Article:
Managing menopause after a cancer diagnosis brings with it a heap of physical and psychological symptoms, many of which can be discussed much more openly than others. Our sexual desires, loss of libido, difficulty becoming aroused, painful sex and so much more are often not spoken about. What is normal and what can I do if I don’t like that ‘new normal’?
In this episode, we will focus less on all the things we can do to support our vaginal health, but we will explore sexual health and what desire means to us. What does sexuality mean to you? And how we can all bring a little more sex into our lives, without actually having any!
My guest for this episode is a registered Psychosexual and Relationship Therapist and a Certified Psycho-Sexologist. Kate specialises in working with those that are struggling with difficulties with their sex lives and sexuality, including many in their twenties and thirties.
Kate recognises that our understanding of our sexuality and sexual health is personal to each of us. Helping us to open our view of what sexuality and desire are for us. Ultimately her aim is to help people get to a place of sexual health, happiness and wellbeing.
Here are the highlights:
(03:33) What is a psycho-sexologist?
(06:39) We don’t have the education to understand what is going on
(12:31) Expectations set us up to be disappointed
(19:22) Kate’s definition of sex
(24:54) How do I get my desire back?
(31:44) What do you miss when you are not having sex?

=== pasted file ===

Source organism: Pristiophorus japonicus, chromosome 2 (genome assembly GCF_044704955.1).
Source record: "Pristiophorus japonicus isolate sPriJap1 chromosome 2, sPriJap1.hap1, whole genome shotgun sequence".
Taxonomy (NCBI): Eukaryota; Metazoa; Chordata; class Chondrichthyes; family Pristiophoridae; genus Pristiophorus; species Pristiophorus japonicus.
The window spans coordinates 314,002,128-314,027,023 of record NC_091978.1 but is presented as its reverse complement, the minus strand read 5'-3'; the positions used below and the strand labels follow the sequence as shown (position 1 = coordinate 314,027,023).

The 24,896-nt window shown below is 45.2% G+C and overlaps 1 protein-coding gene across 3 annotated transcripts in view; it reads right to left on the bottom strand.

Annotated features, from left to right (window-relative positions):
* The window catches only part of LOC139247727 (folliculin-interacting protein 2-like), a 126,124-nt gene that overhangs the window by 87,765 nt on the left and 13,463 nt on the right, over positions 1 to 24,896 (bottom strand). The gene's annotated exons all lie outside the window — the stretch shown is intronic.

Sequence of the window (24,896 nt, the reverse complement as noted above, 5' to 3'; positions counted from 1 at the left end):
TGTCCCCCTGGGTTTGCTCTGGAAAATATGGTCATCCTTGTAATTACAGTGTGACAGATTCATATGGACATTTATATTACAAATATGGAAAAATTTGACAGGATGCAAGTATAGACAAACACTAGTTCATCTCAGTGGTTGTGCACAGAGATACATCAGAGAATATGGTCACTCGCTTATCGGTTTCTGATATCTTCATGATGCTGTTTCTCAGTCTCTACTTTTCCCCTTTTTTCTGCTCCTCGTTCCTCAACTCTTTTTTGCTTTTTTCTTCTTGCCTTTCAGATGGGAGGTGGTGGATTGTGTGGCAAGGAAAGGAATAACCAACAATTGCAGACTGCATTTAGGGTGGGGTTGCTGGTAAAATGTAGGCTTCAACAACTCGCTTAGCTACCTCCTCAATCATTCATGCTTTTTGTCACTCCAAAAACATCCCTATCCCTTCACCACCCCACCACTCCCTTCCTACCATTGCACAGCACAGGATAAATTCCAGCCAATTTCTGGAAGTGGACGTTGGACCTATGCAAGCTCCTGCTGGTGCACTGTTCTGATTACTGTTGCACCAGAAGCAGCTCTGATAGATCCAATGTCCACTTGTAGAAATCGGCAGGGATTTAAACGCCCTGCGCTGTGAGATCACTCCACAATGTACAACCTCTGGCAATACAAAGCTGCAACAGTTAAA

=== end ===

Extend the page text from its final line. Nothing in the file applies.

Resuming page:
(40:01) It’s more normal not to talk about this stuff than it is to talk about it
The Menopause and Cancer Podcast is hosted by Dani Binnington, menopause guide, patients advocate for people in menopause after a cancer diagnosis, and founder of the online platform Healthy Whole Me.
There is lots of information out there about the menopause but hardly any if you have had a cancer diagnosis as well. Many people say to me they have no idea what their options are, who to ask for help, and that they feel really isolated in their experiences.
I started this podcast because there was nothing out there when I was thrown into surgical menopause at the age of 39, which followed on from my cancer diagnosis aged 33.
Through the episodes, I want to create more awareness, share information from our fabulous guest experts, doctors and other specialists in the cancer and menopause field.
And of course, I will share stories from the people in our community.
So that together we can work towards a better menopause experience. For all of us.